What are the 3 ways to identify discriminatory purpose?
1. Impact of a law may be so clearly discriminatory as to allow no other explanation than that it was adopted for impermissible purposes
2. History surrounding the government’s action→have the consistently passed laws
3. Legislative or administrative history of law→what’s going on at the time the law was passed
Who bears the burden if the defendant can produce evidence of discriminatory purpose?
The burden of proof shifts to the government to prove it would have taken the same action without discriminatory motivation
What happened in Korematsu?
What kind of law was this?
What level of scrutiny was used?
1. Facially discriminatory law
2. Strict scrutiny used
During WWII US allows military to relocate all Japanese Americans into internment camps
• Legal restrictions which curtail the civil rights of a single racial group are immediately suspect→BUT pressing public necessity may sometimes justify the existence of such restrictions
• BUT racial antagonism never can justify this discrimination
**This is an anomaly→both under/over inclusive but this was during a war (no less restrictive alternative)
What happened in Plessy?
What kind of law was this?
What level of scrutiny?
(Sep. but equal)
Separate but equal law-but is separate really equal?
• Louisiana law the provides for separate but equal railway carriages for the white and colored races
• Court found separate but equal did not mean racism→ if one race is socially inferior to another the Constitution can’t change that
• Harlan only dissenter→Constitution is color-blind…the humblest is the peer of the most powerful
What happened in Brown v. Board of Education? (sep. but equal)
• The main question is whether public segregation of children in schools deprives children of an equal footing in education and for their life-YES
• We must consider public education in light of its full development and its present place in American life throughout the Nation
• Segregation instills in black children a sense of inferiority which is detrimental to the learning process
**Court only addresses education
What does the court say about laws that burden whites and blacks?
These laws are impermissible under equal protection clause because they are based on assumptions of the inferiority of blacks to whites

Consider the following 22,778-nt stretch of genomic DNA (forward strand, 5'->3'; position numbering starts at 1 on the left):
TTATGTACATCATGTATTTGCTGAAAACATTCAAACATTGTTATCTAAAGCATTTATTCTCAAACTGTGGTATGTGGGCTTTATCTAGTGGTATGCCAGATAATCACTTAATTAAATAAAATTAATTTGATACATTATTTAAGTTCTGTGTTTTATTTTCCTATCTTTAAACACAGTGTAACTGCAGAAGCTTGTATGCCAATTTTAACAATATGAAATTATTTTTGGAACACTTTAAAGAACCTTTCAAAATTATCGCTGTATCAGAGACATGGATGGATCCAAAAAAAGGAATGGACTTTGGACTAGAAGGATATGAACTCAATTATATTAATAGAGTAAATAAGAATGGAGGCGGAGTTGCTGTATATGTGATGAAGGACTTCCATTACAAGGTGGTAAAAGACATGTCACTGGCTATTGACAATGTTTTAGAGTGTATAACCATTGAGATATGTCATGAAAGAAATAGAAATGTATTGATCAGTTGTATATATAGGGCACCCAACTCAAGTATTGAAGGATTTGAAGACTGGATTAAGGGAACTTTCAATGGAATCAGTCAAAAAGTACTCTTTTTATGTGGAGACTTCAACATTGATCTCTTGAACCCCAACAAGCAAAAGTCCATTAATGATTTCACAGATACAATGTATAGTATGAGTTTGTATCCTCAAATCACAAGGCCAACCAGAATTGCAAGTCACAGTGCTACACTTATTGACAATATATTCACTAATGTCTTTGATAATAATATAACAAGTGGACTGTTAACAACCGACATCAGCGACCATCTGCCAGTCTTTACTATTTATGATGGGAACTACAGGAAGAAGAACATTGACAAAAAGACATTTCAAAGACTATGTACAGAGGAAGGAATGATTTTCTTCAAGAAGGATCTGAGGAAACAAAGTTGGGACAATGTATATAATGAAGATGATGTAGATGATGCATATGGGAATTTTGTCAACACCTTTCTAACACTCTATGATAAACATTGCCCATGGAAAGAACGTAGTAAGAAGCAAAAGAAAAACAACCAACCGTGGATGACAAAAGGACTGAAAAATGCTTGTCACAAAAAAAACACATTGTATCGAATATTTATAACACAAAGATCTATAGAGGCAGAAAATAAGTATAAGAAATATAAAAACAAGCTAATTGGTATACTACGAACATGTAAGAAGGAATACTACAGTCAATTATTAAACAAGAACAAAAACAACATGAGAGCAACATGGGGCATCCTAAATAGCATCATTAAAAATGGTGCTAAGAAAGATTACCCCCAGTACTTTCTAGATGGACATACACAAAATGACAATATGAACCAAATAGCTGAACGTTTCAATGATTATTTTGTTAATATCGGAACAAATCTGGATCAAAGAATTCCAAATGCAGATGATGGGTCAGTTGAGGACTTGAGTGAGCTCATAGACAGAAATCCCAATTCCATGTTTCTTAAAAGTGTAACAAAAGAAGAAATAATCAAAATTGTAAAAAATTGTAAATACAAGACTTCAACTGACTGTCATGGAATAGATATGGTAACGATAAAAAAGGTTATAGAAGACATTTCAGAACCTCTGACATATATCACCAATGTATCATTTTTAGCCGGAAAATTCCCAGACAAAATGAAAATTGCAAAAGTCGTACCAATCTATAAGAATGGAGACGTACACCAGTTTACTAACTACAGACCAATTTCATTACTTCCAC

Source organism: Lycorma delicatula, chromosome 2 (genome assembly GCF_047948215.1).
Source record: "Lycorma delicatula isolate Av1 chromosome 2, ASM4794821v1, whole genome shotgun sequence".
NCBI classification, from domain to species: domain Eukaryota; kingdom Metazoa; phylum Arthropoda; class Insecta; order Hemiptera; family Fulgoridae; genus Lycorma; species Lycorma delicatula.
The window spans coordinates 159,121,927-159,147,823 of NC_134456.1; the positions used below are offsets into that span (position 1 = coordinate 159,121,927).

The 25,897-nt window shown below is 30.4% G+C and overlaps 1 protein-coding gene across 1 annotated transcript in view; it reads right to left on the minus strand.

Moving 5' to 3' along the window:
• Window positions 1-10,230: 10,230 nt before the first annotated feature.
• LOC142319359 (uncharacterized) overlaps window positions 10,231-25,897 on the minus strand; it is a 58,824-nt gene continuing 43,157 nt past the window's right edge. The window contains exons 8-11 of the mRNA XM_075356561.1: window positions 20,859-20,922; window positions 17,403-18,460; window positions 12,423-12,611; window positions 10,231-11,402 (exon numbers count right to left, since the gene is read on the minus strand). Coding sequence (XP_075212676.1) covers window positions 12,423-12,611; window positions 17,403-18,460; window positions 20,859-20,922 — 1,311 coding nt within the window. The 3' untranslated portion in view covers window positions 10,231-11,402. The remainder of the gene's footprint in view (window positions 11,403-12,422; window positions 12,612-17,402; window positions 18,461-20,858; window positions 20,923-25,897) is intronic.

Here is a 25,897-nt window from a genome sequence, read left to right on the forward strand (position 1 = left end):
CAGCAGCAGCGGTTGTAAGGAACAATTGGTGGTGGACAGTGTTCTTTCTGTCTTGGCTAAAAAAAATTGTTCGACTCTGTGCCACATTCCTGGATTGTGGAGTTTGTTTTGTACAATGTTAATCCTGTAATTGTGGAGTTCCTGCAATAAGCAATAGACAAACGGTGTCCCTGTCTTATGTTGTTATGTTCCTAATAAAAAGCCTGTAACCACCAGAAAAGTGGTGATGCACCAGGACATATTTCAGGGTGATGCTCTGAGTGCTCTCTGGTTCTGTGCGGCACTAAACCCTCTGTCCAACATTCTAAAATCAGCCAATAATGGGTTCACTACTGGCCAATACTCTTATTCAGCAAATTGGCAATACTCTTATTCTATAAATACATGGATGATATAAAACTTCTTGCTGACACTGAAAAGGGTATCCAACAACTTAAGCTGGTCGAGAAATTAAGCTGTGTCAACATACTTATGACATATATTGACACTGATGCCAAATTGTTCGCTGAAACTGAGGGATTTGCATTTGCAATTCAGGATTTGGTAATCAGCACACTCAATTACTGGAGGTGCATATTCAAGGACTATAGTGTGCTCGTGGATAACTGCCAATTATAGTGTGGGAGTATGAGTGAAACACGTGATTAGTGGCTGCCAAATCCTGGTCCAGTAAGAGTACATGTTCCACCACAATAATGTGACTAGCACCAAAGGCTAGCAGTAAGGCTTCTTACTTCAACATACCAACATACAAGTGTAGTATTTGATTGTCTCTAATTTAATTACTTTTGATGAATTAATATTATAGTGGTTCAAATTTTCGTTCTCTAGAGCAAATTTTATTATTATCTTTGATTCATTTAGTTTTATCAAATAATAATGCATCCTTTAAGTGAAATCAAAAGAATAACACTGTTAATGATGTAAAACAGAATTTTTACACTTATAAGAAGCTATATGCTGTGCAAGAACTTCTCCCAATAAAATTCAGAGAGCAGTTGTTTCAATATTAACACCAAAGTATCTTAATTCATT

a. Laws must serve legitimate overriding purpose independent of invidious racial discrimination
What happened in Loving v. Virginia? (miscegenation)
(applied to whites)
Court declared unconstitutional state’s miscegenation statute making it a crime for whites to marry outside the race
• Rejected the notion that mere equal application of the statute concerning racial classifications is enough to remove the classification from the 14th proscription of all invidious racial discriminations
What level of scrutiny is used if not both discriminatory purpose and impact?
Washington v. Davis
(Facially neutral only discriminatory effect)
• Blacks fail a police dept. test more than whites but the court said that disproportionate impact is not enough standing without a discriminatory purpose to trigger strict scrutiny and find that a law is unconstitutional
• Must have intent and impact (bc only discriminatory in effect=rational basis=ok!)
McKleskey v. Kemp
(facially neutral only discriminatory effect)
Black people are put to death way more often then white people
• Law wasn’t enacted because of black people it just existed in spite of→effect is incredibly discriminatory but wasn’t created to be discriminatory
What happened in Feeny?
(facially neutral but discrimn. effect)
Law gave preference to veterans in hiring
• Law passed giving preference to veterans for jobs→in this state 98% of veterans were male, so fewer females were hired
• Purpose=to reward veterans for their service, the fact that male veterans outnumbered females is not enough→not a gender classification bc law facially gender neutral
Village of Arlington Heights?
(facially neutral but discriminatory in effect)
• City refuses to rezone parcel of land to allow low and moderate income housing
• Plaintiffs=had discriminatory effect in excluding blacks from the city
• They failed the equal protection challenge to state law=ok law
Palmer v. Thompson
(facially neutral but discriminatory in purpose)
Equal protection not violated when a city closed down all of its pools rather then integtate them (would be different if left white pools open)
• The state said that they didn’t think they could be operated safely or economically so they closed all pools
• Court says can’t invalidate a law because of motives of supporters=only rational basis bc no discrim. impact